Good ideas for green weddings
1. Carbon Offset Favors: Plant a tree and donate to charity! What's not to love about this favor? The couple offered guests a seedling to plant. Attached was the note, "Our wedding has been carbon offset through www.carbonfund.org. Check out the rest of this earth friendly wedding at The Recycled Bride
Image from The Recycled Bride
2. Limit number of guest glasses: I featured this 2008 wedding this past Wednesday. Nonetheless, I think this particular idea bears repeating. When the Hindsight Groom and I were planning our own wedding, we did a tremendous amount of research on the greener option: disposable bamboo plates and corn syrup utensils, or renting real dishes and washing them. We found that shipping disposables in would leave a much larger carbon footprint, so we opted to rent dishes. Still, the water and resources used to wash each dish did not escape our attention.
A solution I wish I had in hindsight: Limit glasses to one per guest. Put a cute little tag on each glass and explain somewhere (your wedsite, or a sign at the table or bar) why it is important to limit the glassware.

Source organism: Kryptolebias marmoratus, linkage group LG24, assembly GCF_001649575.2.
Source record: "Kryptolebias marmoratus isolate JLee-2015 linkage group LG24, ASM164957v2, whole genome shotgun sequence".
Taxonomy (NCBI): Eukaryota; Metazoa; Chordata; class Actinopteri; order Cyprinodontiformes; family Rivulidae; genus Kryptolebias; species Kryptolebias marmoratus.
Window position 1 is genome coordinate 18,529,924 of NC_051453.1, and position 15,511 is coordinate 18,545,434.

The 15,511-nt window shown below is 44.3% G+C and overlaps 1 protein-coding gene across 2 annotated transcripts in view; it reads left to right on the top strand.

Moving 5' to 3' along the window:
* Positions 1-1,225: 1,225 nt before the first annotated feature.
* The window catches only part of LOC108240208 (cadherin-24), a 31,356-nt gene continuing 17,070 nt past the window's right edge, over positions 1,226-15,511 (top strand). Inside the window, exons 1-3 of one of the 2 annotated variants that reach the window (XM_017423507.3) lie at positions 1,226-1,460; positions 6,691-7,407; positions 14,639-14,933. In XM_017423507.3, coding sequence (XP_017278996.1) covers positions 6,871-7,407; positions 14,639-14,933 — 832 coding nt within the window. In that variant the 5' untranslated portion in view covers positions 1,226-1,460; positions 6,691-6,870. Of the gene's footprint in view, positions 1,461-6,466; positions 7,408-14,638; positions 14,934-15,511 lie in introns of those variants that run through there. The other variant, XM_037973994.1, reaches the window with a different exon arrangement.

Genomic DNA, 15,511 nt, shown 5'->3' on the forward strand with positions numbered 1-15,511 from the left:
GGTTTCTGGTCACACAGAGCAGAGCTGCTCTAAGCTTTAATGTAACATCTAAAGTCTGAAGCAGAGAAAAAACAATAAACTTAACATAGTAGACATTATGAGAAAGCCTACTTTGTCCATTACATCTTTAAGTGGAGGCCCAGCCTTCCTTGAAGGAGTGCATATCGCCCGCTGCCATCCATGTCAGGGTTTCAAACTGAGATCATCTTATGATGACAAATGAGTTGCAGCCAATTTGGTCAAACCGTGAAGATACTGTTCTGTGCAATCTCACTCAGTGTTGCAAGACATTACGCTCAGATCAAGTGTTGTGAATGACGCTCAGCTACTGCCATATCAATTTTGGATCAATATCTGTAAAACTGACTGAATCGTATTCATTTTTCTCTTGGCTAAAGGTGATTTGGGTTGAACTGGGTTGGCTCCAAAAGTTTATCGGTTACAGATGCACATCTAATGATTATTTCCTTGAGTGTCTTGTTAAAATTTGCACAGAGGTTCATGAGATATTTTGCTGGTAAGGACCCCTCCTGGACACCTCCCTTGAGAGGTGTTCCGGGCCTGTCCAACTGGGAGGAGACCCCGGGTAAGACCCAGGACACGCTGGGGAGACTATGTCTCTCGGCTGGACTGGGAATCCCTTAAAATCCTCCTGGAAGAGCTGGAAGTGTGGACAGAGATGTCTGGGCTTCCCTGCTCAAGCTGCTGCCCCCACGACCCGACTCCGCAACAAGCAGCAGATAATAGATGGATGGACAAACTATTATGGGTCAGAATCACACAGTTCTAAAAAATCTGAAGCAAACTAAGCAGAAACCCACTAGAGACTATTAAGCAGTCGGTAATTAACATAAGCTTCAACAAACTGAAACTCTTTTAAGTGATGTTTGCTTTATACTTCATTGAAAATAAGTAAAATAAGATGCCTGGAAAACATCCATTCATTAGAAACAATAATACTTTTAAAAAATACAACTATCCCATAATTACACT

Image from Snippet and Ink
Edible Favors: In many ways, the best (and greenest favors) are edible. Guests may or may not adore the 2" framed picture of the two of you, or a little toy or trinket. But, many of your guests will enjoy your edible favors. Cookies, chocolates, jams, honey, and canned goods are all nice choices.
But for an uber green edible favor, opt for in-season, local, organic fruits and vegetables.
Image from One Lovely Day
4. Recyclable and Reused Bridal Bouquets: Flowers can be one of the most toxic parts of your wedding. Commercial and supermarket flowers are often heavily sprayed with pesticides and herbicides. Even if you import organic flowers from, say, South America, the shipping creates a big carbon footprint. It is always greener (and cheaper) to use in-season, locally-grown, organic flowers.
Jessica, The Mason Jar Bride, took green to the next level. Rather than throwing out or preserving her bouquet, she planted it. Designed with hardy succulents, which thrive in the Los Angeles 'burbs, the Mason Jar Bride shows off her living bouquet six months after her wedding.
Image from Dog and Bird
5. Re-using recyclables. The folks over at One Lovely Day have offered these colorful jars as an alternative to the muted neutral color palette of many eco-chic weddings. In addition to adoring the bright colors, I love the fact that these vases can easily go into the recycle bid after the wedding.
Image from One Lovely Day, by Project Wedding